ABC Analysis with Machine Learning

ABC analysis assumes that income-generating items in an inventory follow a Pareto distribution, where a very small percentage of items generate the most income. In this article, I’ll walk you through how we can perform ABC analysis with Machine Learning.

Conventions of ABC Analysis

Using the conventions of ABC analysis, an inventory item is assigned a letter based on its importance:

Also, Read – Moving Averages with Python.

  • A articles represent 20% of articles, but contribute 70% of revenue
  • B-articles represent 30% of articles, but contribute 25% of revenue
  • C articles represent 50% of articles, but contribute 5% of revenue

Keep in mind that these numbers are approximate and will vary widely depending on the actual distribution of sales. The main takeaway is that A items make up a small percentage of inventory but contribute the most to income, C items make up a large percentage of inventory but contribute the least to income and B items are somewhere around leaves in the middle.

Importance of ABC Analysis

Inventory planning and warehousing strategies of an organization rely on ABC analysis to make any key decisions. For example, a warehouse manager typically wants A items closest to the shipping docks to reduce the time it takes to pick them up. This increases productivity and reduces labour costs.

ABC Analysis with Machine Learning

The data used in this project comes from a popular online retailer dataset. The dataset only includes online sales of clothing throughout the summer. More importantly, it shows the number of units sold and the price sold, which will generate the revenue per item. The dataset can be easily downloaded from here.

The goal of this project is to sort all the elements of the dataset into an ABC categorization based on their importance. When viewing the results, there should be relatively few A items that generate the majority of income and a large number of C items that do not generate much income.

Data Preparation

Now, let’s get started with this task with data preparation. I will start this off by importing the necessary packages and reading the dataset:

# Import libraries import pandas as pd import numpy as np # read the data to a dataframe df = pd.read_csv("Summer_Sales.csv")

I will add a new column to the data for revenue by simply multiplying the number of units sold by the price. It is possible that the price has changed over time, especially when flash sales have taken place, but without additional data to analyze, it is assumed that all items sold at a single, stable price:

df["revenue"] = df["units_sold"] * df["price"]

Now, lets visualize the revenue by using the seaborn package in python:

import seaborn as sns sns.distplot(df["revenue"])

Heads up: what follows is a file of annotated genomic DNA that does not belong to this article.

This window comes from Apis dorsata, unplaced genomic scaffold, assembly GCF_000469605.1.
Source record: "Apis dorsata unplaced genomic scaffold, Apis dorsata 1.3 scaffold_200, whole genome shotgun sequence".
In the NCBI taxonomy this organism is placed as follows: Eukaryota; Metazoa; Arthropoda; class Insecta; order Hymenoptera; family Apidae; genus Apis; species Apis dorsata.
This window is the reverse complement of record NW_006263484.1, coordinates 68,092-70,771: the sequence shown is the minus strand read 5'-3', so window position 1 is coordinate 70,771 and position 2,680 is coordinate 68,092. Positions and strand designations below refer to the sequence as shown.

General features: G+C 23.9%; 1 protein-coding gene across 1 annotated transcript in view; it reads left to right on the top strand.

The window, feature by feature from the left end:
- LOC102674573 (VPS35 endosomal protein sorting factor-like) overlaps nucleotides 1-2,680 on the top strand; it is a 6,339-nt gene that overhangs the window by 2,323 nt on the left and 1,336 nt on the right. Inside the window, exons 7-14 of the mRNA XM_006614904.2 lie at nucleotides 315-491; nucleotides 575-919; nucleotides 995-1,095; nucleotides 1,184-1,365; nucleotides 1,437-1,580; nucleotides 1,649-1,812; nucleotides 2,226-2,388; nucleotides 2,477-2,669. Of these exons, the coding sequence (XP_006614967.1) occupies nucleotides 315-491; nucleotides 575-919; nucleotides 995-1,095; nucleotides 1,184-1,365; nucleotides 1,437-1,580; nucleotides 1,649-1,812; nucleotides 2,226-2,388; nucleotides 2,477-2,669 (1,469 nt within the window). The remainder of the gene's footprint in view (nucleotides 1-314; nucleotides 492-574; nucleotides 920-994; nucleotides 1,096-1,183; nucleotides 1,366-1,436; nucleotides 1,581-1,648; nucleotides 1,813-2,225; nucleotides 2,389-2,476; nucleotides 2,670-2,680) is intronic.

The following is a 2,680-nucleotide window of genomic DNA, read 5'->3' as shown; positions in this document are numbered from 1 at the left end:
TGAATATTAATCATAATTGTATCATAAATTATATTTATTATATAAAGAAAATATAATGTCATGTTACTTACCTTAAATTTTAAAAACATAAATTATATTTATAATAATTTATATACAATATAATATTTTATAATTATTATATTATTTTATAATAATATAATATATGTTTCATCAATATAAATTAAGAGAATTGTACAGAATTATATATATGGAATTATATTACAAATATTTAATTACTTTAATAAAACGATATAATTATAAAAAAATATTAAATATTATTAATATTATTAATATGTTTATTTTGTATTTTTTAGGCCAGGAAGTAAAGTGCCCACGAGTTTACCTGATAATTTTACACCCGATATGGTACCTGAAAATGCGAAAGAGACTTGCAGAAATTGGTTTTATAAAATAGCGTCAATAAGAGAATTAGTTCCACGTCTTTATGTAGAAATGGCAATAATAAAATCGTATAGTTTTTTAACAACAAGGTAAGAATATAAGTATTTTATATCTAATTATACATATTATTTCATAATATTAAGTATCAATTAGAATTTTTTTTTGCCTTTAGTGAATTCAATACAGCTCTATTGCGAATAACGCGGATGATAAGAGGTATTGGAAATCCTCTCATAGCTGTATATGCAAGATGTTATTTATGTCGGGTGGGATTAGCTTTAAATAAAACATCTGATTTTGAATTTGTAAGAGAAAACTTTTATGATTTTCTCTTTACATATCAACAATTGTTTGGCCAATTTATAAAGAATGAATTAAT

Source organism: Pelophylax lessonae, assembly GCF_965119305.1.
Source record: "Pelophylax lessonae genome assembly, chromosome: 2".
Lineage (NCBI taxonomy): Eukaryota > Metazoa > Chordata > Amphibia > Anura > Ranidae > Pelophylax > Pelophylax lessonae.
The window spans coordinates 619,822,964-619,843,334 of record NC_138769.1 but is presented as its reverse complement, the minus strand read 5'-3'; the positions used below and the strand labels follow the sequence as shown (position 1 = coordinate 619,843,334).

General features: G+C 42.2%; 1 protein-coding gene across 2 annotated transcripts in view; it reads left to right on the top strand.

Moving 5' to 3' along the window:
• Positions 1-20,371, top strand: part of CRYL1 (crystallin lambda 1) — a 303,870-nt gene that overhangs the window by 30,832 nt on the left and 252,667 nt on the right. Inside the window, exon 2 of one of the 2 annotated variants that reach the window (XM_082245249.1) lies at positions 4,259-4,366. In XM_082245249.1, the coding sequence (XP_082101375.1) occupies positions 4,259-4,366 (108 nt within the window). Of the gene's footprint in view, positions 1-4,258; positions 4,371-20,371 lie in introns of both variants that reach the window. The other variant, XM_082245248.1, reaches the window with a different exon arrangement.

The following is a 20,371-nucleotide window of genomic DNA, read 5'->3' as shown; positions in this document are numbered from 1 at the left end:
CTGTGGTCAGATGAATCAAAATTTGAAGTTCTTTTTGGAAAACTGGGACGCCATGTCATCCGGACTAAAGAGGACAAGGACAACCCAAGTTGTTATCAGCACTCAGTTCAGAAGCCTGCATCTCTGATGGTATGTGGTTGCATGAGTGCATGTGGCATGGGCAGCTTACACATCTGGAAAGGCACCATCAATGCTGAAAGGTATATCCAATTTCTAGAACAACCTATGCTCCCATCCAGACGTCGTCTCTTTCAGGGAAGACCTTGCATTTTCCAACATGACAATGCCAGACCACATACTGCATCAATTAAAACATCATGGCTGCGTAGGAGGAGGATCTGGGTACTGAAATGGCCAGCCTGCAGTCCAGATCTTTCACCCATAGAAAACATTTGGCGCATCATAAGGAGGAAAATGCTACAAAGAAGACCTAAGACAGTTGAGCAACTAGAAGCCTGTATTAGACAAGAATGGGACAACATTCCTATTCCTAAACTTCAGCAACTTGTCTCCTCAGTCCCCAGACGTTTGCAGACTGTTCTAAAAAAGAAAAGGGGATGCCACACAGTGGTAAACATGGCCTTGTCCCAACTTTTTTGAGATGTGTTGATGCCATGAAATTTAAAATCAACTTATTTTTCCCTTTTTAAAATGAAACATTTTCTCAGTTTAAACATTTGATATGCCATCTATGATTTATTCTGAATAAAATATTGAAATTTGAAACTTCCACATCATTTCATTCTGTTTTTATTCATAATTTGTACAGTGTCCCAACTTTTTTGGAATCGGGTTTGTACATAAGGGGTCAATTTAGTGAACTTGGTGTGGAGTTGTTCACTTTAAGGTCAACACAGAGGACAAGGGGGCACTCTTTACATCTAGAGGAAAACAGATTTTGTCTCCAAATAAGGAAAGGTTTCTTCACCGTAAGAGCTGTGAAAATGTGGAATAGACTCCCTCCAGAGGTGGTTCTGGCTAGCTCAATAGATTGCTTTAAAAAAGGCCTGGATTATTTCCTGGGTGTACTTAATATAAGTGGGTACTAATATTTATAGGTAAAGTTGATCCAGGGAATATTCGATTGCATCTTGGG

Image for post

The graph above shows the Pareto distribution found in the data. The vast majority of articles generate less than € 200,000 in sales. At the same time, it shows that some of the items sell for between € 400,000 and € 800,000, which is contributing in the majority of the revenue.

Now, I’m going to define a function to categorize the amount of income generated by an item into bins, and then I’ll apply it to the data:

def bins(x): for bar in range(20000, 820000, 20000): if x <= bar: return bar # Create new column to apply the bin function df["rev_dist"] = df["revenue"].apply(lambda x: bins(x))

Now I’m going to create a pivot table to list the number of items that fall into each category:

df["count"] = 1 # Create a pivot table of the revenue distributions pivot_table = pd.pivot_table(df, index = ["rev_dist"], values = ["count"], aggfunc = np.sum)

Applying Machine Learning Algorithm

To properly train the model, it is not enough to just look at the income generated by each item. He must also know how income is distributed. This pivot table provides a very manageable data set that the model can train on. I will use the K-Means Clustering algorithm for this task of ABC Analysis:

# import model from SKLearn from sklearn.cluster import KMeans # K -clusters is equal to 3 because things will be sorted into A, B, and C kmeans = KMeans(n_clusters=3) kmeans.fit(pivot_table)

I will now add a new column to the pivot table giving the classification of the model. It should be noted that by default, scikit-learn’s K-means algorithm will rank items on a numeric scale instead of the alphabetical scale used in the ABC analysis. Therefore, each row will be labelled as zero, one, or two:

pivot_table["category"] = kmeans.labels_

Now, I will define a new dictionary to classify each row for the task of ABC analysis:

ABC_dict = { 0: "A", 1: "C", 2: "B" } pivot_table["ABC"] = pivot_table["category"].apply(lambda x: ABC_dict[x])

Now, remember that the model was trained on a pivot table. The elements have not yet been assigned an ABC classification. Instead, it was assigned an income classification:

df = pd.merge(df, pivot_table, on = "rev_dist", how ="left")

This means that while we don’t immediately know which items fall into Category A, we do know that some income classifications are classified as A Items. As a result, we can just merge the main data frame and the PivotTable to give each item its ABC classification.

When analyzing the final distribution of the elements, it was found that:

  • A-items represent 11.4% of articles, but 61.7% of turnover
  • B-items represent 20.5% of items, but 30.7% of turnover
  • C articles represent 68.1% of articles, but 7.6% of turnover

Also, Read – Edge AI in Machine Learning.

I hope you liked this article on ABC analysis with Machine Learning. Feel free to ask your valuable questions in the comments section below. You can also follow me on Medium to learn every topic of Machine Learning.

Follow Us:

Leave a Reply